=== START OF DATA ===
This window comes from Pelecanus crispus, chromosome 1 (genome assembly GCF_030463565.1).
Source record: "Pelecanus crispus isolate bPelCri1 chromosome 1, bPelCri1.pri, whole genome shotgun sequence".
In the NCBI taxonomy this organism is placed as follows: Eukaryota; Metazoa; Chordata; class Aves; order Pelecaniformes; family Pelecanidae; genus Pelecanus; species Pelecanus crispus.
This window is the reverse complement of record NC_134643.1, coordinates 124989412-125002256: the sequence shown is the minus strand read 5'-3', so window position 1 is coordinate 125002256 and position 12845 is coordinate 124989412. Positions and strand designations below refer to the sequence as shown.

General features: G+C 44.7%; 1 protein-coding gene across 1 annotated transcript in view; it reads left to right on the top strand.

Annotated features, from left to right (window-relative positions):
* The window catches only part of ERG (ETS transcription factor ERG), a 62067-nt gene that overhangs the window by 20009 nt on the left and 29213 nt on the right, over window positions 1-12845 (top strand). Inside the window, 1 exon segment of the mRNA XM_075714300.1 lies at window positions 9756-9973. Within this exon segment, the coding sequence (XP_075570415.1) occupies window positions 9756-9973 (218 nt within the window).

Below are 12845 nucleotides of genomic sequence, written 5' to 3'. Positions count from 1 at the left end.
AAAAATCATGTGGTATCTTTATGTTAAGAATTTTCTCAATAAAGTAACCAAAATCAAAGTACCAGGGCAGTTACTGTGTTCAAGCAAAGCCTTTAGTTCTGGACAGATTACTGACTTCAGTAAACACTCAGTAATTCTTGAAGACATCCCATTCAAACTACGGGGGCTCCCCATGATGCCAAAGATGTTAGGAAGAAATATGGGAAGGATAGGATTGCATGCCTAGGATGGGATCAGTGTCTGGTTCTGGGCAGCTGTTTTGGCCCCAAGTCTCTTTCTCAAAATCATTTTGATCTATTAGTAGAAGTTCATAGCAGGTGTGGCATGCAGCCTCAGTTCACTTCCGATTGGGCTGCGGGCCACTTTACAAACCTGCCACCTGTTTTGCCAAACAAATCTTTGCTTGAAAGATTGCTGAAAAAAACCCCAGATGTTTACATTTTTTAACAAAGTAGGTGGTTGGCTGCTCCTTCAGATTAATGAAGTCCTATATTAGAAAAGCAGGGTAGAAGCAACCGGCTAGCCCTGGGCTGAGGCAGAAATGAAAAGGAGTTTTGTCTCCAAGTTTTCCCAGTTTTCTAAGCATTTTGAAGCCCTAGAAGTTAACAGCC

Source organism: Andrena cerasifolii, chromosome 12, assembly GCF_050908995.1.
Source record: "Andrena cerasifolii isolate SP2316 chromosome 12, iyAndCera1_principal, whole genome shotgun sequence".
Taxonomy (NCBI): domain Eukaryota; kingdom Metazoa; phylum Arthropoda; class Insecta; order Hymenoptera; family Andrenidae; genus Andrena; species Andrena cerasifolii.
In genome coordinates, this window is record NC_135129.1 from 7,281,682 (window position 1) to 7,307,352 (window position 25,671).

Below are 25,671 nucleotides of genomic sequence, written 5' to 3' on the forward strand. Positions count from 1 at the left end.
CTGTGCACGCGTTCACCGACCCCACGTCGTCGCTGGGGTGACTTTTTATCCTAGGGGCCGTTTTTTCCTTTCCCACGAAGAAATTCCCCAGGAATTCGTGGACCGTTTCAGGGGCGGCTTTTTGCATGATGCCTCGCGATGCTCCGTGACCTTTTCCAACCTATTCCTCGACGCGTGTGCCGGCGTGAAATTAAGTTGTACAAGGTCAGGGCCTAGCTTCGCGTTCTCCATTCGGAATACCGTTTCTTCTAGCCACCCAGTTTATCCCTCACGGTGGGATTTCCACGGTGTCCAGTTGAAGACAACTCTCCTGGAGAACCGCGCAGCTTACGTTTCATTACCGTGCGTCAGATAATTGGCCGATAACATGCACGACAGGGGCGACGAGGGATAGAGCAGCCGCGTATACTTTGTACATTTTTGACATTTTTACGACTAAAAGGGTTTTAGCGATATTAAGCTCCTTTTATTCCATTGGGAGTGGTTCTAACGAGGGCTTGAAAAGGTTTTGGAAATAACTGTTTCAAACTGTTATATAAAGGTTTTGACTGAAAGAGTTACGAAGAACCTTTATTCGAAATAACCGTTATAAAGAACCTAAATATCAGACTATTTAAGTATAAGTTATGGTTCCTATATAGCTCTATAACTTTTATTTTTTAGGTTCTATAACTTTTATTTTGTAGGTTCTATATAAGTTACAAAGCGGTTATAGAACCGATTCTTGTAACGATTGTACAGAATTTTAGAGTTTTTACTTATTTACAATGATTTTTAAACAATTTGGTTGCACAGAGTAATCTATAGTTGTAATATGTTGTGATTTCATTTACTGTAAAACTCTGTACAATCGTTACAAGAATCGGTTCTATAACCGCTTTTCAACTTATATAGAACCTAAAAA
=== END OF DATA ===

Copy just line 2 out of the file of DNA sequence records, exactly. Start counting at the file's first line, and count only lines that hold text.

Source record: "Pelecanus crispus isolate bPelCri1 chromosome 1, bPelCri1.pri, whole genome shotgun sequence".